44 Mortgage Lenders get Warning Letters from HMDA: Reporting Failures
Luke Osborne November 14, 2016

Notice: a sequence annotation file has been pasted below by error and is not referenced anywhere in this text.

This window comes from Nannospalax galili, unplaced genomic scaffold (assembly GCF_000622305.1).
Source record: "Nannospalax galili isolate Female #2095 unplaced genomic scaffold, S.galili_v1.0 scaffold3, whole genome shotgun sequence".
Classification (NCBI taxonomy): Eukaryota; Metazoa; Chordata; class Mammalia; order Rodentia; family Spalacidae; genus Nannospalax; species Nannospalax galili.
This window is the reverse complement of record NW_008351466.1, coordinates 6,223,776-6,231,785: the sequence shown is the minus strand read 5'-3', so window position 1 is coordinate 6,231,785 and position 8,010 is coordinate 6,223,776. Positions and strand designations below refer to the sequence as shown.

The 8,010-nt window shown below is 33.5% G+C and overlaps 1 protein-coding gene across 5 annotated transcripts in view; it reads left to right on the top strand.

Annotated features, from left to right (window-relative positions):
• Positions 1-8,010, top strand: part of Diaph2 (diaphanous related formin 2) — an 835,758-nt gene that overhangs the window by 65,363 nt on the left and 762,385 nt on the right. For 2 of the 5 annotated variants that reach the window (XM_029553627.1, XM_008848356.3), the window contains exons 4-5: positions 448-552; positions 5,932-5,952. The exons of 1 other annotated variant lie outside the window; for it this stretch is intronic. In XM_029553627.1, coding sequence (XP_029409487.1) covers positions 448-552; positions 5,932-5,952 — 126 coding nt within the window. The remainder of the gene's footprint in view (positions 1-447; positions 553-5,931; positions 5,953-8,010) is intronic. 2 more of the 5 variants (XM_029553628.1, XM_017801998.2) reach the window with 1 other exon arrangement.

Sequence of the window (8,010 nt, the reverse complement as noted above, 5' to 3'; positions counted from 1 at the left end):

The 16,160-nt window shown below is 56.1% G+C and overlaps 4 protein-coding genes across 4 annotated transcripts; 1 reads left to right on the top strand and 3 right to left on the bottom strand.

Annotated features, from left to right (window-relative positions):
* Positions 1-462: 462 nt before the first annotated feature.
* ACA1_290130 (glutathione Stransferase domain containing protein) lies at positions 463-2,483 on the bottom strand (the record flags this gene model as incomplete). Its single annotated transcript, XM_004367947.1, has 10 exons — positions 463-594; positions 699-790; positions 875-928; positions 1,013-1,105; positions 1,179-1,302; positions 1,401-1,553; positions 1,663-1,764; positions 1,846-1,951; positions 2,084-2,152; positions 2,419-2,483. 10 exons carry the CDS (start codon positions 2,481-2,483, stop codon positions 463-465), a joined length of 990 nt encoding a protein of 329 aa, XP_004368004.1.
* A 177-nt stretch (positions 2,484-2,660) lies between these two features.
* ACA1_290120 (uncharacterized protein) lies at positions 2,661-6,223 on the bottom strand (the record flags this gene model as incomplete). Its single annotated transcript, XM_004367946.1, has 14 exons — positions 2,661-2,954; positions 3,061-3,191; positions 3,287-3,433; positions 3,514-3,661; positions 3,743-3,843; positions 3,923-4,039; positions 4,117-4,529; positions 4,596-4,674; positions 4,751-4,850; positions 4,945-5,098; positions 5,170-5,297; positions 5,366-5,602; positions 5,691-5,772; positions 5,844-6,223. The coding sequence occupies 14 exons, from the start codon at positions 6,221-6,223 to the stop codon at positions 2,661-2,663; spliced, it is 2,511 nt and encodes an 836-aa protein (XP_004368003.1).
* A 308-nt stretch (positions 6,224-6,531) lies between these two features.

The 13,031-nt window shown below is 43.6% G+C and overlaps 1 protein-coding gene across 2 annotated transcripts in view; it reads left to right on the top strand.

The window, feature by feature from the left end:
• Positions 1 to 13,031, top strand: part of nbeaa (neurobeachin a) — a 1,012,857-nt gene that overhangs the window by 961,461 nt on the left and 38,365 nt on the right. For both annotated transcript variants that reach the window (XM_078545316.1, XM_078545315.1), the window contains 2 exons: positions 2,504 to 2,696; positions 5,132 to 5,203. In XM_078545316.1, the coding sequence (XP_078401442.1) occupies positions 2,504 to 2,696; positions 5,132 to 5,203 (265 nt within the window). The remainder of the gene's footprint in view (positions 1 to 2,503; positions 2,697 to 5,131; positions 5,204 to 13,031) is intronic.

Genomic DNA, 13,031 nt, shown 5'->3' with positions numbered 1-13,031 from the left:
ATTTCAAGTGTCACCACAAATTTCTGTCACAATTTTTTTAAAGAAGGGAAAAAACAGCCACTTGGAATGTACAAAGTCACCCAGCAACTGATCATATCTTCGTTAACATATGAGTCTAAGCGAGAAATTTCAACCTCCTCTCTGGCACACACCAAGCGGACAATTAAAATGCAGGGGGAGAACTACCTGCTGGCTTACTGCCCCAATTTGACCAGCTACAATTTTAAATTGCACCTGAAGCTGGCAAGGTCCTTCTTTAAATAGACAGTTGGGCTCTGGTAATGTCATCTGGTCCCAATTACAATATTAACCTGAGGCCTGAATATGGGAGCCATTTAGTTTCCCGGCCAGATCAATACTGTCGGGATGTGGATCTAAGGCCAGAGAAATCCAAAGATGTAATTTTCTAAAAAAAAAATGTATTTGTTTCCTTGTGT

No one likes getting a letter in the mail telling them to shape up. That very thing happened with 44 mortgage lenders. CFPB issued warning letters to 44 mortgage lenders and mortgage brokers informing them that they may not be in compliance with certain provisions of the Home Mortgage Disclosure Act (HMDA) and Regulation C. The warning letters state that the recipients may be required to collect, record, and report housing-related lending data, and that they may be violating those requirements. Under HMDA, financial institutions that meet certain criteria are required to collect and report data related to their housing-related activity, including home purchase loans, home improvement loans, and refinancing they originate or purchase, or for which the institutions receive applications. The letters recite HMDA’s coverage criteria for lenders who are not banks, credit unions, or savings associations, suggesting that the CFPB is particularly concerned about HMDA compliance for non-depository mortgage lenders. While the letters state that the CFPB has not made any determinations that the recipients are in violation of HMDA filing requirements, the letters urge recipients to review their practices to ensure compliance with the relevant laws, and encourage recipients to advise the CFPB if the institution has taken steps or will take steps to ensure compliance. The letters advise recipients of the CFPB’s authority to impose civil money penalties for noncompliance with HMDA. In October 2013, the CFPB fined a bank and a nonbank mortgage lender for filing inaccurate HMDA data. In October 2015, the CFPB finalized a rule amending the HMDA reporting requirements under Regulation C, with the majority of the provisions taking effect on January 1, 2018.